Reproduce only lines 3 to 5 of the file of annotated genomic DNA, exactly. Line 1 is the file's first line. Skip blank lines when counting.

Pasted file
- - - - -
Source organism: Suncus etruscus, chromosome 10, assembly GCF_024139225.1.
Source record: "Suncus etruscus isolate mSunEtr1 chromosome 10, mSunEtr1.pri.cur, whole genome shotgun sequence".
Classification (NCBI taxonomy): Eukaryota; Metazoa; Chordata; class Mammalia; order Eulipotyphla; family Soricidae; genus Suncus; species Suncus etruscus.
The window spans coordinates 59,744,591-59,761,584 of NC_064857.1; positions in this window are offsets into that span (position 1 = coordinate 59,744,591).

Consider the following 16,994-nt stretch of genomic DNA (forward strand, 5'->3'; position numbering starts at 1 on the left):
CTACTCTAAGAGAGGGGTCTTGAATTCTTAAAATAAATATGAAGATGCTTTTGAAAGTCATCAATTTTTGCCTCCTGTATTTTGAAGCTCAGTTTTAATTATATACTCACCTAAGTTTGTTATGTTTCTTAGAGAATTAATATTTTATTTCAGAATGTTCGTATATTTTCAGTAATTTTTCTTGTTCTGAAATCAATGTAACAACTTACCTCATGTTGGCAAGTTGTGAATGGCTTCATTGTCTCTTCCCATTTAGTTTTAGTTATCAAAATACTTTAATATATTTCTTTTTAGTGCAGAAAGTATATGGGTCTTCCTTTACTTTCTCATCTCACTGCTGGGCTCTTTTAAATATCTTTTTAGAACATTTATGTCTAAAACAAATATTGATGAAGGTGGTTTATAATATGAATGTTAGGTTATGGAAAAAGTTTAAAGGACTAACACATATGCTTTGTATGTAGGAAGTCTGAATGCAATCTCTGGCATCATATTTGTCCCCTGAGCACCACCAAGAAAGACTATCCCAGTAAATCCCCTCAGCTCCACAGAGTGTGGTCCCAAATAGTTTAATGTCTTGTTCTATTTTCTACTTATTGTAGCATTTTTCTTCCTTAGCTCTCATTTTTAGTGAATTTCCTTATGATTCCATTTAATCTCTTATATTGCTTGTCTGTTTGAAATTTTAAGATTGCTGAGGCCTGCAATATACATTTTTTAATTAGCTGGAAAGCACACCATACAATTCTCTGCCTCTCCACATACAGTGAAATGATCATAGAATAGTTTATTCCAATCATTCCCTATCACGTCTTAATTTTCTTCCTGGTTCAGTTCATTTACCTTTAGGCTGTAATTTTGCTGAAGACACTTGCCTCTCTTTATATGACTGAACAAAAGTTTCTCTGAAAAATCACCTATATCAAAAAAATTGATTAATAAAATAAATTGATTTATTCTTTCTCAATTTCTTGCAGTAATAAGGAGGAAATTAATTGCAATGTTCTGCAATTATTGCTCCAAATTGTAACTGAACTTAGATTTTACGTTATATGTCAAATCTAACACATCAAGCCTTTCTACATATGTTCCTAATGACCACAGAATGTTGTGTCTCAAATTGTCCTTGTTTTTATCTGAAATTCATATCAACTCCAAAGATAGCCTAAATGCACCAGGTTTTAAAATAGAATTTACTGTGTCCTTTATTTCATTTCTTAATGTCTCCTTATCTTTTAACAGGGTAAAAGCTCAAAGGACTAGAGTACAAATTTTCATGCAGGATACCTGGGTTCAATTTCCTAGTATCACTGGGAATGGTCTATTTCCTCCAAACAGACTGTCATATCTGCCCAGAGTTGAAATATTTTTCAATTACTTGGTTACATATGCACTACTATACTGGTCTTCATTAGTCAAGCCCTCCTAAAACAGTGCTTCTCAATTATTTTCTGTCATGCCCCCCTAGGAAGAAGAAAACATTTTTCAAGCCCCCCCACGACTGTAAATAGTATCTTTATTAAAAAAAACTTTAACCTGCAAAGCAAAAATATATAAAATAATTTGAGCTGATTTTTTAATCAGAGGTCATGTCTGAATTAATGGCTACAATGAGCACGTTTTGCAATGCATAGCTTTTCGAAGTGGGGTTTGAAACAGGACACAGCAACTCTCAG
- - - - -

Classification (NCBI taxonomy): Eukaryota; Metazoa; Chordata; class Mammalia; order Eulipotyphla; family Soricidae; genus Suncus; species Suncus etruscus.
The window spans coordinates 59,744,591-59,761,584 of NC_064857.1; positions in this window are offsets into that span (position 1 = coordinate 59,744,591).

Consider the following 16,994-nt stretch of genomic DNA (forward strand, 5'->3'; position numbering starts at 1 on the left):